The latest victim of California’s multi-year drought is Fresno County’s long-standing run as America’s leading Ag-producing county. For the moment, Tulare County, Calif. now has those bragging rights.

Fresno County agricultural values continued their two-year slide in 2013 but remained above $6 billion for the third consecutive year according to the annual crop report just released by County Ag Commissioner Les Wright.

At $6,436,625,500 it is still the third-largest valuation of agriculture ever in the county which is traditionally number one in the United States. The continued slide in total value points to what some in agriculture circles are calling “failed policies” and “a broken system” when it comes to irrigation water deliveries in California.

Drought and reduced surface irrigation water deliveries, which this year reached zero for the first time ever all across California, pushed Fresno County’s agricultural value down 2.22 percent from the previous year’s figure and more than 6.5 percent down from the record high of $6.81 billion in 2011.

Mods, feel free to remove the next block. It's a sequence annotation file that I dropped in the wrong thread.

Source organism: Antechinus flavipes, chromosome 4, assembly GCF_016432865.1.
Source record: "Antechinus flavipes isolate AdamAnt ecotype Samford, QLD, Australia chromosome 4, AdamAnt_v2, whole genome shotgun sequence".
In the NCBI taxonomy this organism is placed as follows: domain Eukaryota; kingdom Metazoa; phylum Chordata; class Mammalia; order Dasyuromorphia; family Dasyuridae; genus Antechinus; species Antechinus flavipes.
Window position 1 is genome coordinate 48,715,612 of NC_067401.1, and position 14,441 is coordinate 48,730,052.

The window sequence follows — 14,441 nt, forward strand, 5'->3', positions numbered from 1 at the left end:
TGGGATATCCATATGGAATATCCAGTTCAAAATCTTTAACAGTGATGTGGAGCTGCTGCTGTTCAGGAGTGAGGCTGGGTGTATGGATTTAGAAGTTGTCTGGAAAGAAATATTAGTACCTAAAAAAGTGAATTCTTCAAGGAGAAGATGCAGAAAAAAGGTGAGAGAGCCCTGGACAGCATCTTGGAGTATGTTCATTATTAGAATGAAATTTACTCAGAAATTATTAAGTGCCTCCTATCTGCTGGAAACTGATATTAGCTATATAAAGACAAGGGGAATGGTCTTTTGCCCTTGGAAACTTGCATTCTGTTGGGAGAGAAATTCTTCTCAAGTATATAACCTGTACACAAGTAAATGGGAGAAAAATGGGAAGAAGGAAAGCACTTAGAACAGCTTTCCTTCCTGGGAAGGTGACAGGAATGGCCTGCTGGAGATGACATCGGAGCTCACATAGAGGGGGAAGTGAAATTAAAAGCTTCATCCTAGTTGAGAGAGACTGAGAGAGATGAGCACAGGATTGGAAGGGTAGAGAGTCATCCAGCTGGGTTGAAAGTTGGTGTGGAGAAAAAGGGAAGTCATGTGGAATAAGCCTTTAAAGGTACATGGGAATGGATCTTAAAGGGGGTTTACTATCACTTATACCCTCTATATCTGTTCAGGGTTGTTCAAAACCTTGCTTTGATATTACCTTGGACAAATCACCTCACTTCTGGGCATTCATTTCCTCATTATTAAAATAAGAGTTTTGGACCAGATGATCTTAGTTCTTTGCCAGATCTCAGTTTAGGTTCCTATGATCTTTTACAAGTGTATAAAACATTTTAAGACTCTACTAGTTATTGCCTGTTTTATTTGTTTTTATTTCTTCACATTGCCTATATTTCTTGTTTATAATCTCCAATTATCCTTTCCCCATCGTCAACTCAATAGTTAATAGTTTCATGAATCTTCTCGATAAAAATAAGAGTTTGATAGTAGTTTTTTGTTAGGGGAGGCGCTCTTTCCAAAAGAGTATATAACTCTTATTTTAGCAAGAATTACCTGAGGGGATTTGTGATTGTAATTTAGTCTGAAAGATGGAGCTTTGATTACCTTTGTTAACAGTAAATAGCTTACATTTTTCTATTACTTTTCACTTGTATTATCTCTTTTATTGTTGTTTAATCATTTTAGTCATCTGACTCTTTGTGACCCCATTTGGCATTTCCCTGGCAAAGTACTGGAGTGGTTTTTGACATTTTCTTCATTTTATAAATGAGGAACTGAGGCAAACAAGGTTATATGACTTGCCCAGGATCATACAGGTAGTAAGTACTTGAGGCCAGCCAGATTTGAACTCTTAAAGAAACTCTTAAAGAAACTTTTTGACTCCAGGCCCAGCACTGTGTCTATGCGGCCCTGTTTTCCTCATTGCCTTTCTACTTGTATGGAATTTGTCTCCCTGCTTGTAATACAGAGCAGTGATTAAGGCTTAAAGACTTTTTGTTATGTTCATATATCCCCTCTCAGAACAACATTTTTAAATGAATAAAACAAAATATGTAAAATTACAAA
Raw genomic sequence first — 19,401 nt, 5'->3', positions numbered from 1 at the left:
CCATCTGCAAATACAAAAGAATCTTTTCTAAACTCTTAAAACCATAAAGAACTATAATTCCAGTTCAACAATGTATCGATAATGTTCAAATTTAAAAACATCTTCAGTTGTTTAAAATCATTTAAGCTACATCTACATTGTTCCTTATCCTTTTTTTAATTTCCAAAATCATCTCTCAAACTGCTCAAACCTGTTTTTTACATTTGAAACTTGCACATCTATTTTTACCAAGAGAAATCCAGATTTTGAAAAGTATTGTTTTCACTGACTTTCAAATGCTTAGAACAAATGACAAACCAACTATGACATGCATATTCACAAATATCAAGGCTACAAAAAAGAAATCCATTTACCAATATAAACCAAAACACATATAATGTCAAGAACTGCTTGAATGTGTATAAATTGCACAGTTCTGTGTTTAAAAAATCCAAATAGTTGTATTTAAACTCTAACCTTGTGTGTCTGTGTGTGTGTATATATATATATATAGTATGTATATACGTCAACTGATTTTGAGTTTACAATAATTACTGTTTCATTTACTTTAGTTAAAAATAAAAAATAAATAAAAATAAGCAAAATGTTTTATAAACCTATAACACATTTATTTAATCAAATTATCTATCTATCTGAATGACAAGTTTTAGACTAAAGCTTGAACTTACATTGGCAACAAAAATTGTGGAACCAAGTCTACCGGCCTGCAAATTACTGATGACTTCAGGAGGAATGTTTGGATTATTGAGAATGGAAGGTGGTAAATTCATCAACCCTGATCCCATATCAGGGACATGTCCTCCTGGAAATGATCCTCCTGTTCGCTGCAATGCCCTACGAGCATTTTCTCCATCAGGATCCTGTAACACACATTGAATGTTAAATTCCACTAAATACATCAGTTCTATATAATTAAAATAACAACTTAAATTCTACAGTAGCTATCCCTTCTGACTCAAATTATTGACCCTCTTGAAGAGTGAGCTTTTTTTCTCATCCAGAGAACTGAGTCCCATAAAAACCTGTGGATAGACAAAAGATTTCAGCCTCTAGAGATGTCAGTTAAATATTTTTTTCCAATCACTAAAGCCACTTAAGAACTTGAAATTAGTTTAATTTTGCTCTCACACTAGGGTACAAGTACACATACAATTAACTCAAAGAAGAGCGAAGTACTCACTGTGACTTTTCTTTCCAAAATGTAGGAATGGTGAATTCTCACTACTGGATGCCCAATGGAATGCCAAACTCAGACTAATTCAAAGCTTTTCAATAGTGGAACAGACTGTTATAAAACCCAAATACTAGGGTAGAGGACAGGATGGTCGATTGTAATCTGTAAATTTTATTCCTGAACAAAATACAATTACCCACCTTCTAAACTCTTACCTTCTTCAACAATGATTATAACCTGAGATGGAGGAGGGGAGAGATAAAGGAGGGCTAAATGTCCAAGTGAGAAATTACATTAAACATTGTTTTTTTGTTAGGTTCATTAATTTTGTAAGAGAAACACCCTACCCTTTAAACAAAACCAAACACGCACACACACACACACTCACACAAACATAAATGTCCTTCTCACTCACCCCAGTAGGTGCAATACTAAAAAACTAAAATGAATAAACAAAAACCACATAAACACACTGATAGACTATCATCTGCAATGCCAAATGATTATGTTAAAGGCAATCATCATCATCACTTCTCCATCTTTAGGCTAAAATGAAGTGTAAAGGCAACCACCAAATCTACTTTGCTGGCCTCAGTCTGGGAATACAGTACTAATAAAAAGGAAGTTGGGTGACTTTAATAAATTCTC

“Our decline actually started showing up in our 2012 crop report; it’s because we have no water,” Wright said.

Fresno County Farm Bureau CEO Ryan Jacobsen said this is evidence of how water policy at the state and national level “are costing us real dollars.”

“It boils down to the fact that our crop report could have been 25-40 percent larger if we’d have had the water supply available for our crops,” Jacobsen said.

Wright and Jacobson say the crop report dollar figures can sometimes be misleading if people look only at dollar figures and do not factor in lost acreage and total production. In many instances, a small drop in yield in a particular commodity can be overshadowed by a per-unit price increase that actually boosts the gross dollars paid for a particular commodity.